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Comment Reasonable (free or non-free) Alternatives? (Score 1) 86

I currently use StartCom certificates for my personal web server and email server (no, not related to Hillary). But I also use their client certificates (S/MIME).

I also use a backup MX service for my mail server, but recently that has changed hands and the price has started to go up.

So it would be nice to find a one stop shop to fill these needs:
    1. Backup MX service (possibly with spam filtering service)
    2. SSL certificate for a single domain (no wildcards, single server name is fine)
    3. S/MIME client certificates

Free is nice, but I am willing to pay a small annual fee for the services (currently pay for Backup MX). I currently create my own key and CSR, I do not like sites that generate the keys for you or require any software. I should be able to upload the CSR, and get a certificate back (after validating I own the domain, of course).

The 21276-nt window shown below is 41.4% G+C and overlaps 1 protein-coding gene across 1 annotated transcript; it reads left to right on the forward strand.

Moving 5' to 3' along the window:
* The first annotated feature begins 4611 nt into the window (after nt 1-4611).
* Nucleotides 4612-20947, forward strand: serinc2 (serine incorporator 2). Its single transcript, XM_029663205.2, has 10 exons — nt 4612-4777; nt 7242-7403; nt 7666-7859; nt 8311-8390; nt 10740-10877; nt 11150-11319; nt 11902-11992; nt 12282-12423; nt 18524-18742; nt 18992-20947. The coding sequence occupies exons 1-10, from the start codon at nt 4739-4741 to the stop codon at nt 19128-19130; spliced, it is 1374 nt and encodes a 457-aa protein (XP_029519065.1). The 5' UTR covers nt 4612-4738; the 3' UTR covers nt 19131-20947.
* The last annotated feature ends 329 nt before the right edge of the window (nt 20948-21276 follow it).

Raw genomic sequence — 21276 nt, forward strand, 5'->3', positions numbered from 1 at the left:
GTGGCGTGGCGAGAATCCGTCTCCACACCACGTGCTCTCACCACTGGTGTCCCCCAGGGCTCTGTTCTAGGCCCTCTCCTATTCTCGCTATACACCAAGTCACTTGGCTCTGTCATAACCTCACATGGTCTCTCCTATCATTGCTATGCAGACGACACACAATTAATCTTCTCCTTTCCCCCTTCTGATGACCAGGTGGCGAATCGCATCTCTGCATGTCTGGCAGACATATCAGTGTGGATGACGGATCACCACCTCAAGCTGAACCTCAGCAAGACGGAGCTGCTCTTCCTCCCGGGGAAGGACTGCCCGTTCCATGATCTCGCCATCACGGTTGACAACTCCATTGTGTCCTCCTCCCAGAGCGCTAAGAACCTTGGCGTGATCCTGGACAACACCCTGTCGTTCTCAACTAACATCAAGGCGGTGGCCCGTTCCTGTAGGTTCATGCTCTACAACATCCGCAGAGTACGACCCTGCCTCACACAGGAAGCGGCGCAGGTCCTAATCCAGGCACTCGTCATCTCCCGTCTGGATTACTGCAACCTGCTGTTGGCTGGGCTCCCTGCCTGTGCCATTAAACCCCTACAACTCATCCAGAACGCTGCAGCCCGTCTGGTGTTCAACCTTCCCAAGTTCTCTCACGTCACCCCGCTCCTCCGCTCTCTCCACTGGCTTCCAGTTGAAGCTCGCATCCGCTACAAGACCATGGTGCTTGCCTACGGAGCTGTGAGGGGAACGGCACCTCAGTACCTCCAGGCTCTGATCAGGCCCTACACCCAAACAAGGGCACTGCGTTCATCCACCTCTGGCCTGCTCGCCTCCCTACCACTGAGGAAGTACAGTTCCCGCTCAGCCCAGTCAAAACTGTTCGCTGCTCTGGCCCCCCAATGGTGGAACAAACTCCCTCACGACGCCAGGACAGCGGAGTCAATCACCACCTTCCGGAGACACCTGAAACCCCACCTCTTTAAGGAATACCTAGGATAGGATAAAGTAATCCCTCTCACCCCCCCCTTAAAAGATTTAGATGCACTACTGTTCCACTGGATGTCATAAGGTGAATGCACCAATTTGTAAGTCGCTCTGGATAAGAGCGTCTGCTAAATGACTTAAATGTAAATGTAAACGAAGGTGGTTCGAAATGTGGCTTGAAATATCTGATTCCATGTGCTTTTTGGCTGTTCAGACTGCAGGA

Any recommendations? If I cannot find anything reasonable, I will have to go back to self-signed certificates. I could live without the S/MIME, but having that is nice being its the only easy way to encrypt email on iPhone's Mail app.

Comment Can we have "Trash All" back in the Mail app too? (Score 1) 50

Typical Apple - add a much needed and awaited feature in iOS 9 in the Mail App, where you can go into a mail folder and hit Edit, and in the lower corner, have the option to Trash All messages.

In iOS 10, Apple removed this feature, but the Trash folder still retains a "Delete All" button in the same spot, but every other mail folder has now reverted to ios 8 behavior. That is, to delete all messages in a folder, it now requires Edit, then tap tap tap tap tap tap tap tap tap swipe tap tap tap tap tap tap tap tap tap tap swipe tap tap tap tap tap tap tap tap tap Delete. But I can Mark All as Read, or Flag All, but nope, why would you want to Trash/Delete All?

And to this day, one still cannot collapse/expand hierarchical IMAP folders. I gave up on this feature and renamed some of my more frequently used mail folders to start with A or B so that they show up near the top of the alphabetically sorted list (such as rename "Spam" to "Blocked").